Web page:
Interview: Gavin Kawin Lee Anxious to Truthful Storytelling in UNBROKEN BLOSSOMS

East West Players world premieres Philip W. Chung’s Unbroken Blossoms June 30th (w/previews beginning June 27th

By: Jun. 20, 2024
Interview: Gavin Kawin Lee Anxious to Truthful Storytelling in UNBROKEN BLOSSOMS
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Interview: Gavin Kawin Lee Anxious to Truthful Storytelling in UNBROKEN BLOSSOMS

East West Players world premieres Philip W. Chung’s Unbroken Blossoms June 30, 2024 (with previews beginning June 27th). Jeff Liu directs the cast of: Gavin Kawin Lee, Ron Song, Arye Gross, Alexandra Hellquist, Conlan Ledwith, Paul Dateh, Ty Aldridge and Valerie Rose Lohman. Gavin took some time from rehearsal to answer a few of my queries.

Thank you for taking the time for this interview, Gavin!

What cosmic forces brought you to this world premiere of Unbroken Blossoms?

There are a number of factors that can be essentially simmered down to timing, including, having had the opportunity to work with the director, Jeff Liu, in the past. But from a cosmic perspective, I think this particular play is so impactful given the timing of its release, during a period in which our society longs for these difficult and nuanced subjects in theatre. The desire and support by audiences is a huge factor at this moment in time—the timing couldn't have been any better for me as well. 

Had you worked with any of this play’s cast or creatives before?

Yes, I've worked with Jeff Liu before in a workshop of a play, Half of Chopsticks, by Stephani Kyung Sun Walters at Boise Contemporary Theater. I've also worked with fellow actor Paul Dateh, the understudy for the role of James and Moon, on the last play we did together, Tacos La Brooklyn, written by Joel Ulloa at LATC. And while this is my first production at the East West Players' theatre, I've worked on two co-productions with them including the aforementioned Tacos La Brooklyn and Hannah and the Dread Gazebo by Jiehae Park at The Fountain Theatre

Were you familiar with any of Philip’s previous works?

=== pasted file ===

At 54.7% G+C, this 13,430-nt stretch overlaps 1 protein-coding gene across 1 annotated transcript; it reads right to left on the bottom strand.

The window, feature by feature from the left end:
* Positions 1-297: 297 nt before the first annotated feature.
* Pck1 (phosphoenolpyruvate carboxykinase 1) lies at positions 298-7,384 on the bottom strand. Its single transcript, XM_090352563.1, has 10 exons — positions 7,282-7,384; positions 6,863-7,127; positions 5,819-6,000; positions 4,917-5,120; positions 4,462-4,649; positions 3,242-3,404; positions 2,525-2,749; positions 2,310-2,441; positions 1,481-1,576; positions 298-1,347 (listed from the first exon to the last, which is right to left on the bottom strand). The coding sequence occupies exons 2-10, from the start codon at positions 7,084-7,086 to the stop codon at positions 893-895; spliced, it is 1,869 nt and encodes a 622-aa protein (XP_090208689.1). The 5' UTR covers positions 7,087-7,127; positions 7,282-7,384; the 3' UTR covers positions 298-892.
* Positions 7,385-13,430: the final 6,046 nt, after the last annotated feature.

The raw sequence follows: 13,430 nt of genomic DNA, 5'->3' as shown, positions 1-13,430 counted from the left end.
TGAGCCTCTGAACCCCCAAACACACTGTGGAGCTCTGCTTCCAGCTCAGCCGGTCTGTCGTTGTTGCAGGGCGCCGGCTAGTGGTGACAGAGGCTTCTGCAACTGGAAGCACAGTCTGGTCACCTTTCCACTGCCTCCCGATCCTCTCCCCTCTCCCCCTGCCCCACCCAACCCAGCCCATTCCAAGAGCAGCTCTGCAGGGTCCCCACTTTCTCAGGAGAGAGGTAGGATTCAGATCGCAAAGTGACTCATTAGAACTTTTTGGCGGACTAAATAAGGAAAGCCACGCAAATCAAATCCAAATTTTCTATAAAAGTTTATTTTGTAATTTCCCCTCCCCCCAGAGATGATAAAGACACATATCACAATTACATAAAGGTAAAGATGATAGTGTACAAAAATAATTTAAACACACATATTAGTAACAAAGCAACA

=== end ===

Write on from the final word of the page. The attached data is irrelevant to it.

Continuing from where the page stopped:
I've had such a prodigious experience reading and performing this play that I can't wait for the opportunity to become more familiar with his work! He's an incredibly talented playwright, creating an immersive experience for both the actor and audience, which is such a challenge for any writer, yet Philip seems to navigate it with ease.

What would your three-line pitch for Unbroken Blossoms be?

Have you ever felt a deep desire for something that seems so far out of reach?

This is a story of fearlessness, displacement, hate and love. My character is a Chinese immigrant who grew up in America with an unyielding passion for truthful storytelling of the Chinese experience even though, in 1919, it could have gotten him killed.

Interview: Gavin Kawin Lee Anxious to Truthful Storytelling in UNBROKEN BLOSSOMS If you were to submit your character James Leong on a dating site, what qualities of his would you list?

I would certainly emphasize his passion, drive, and kindness as these traits are the essence of his character. He is also confident but respectful, intrepid by nature, but keenly intuitive which makes for pretty solid boyfriend material. 

What flaws would you definitely leave out?

His cynicism. Although it is a strength, James’ passion can also get to the point of impulsivity, which can be a dating red flag for some. Mostly, I think James’ cynical manner may be initially perceived as a turn off if you don’t get to know him beyond a dating profile.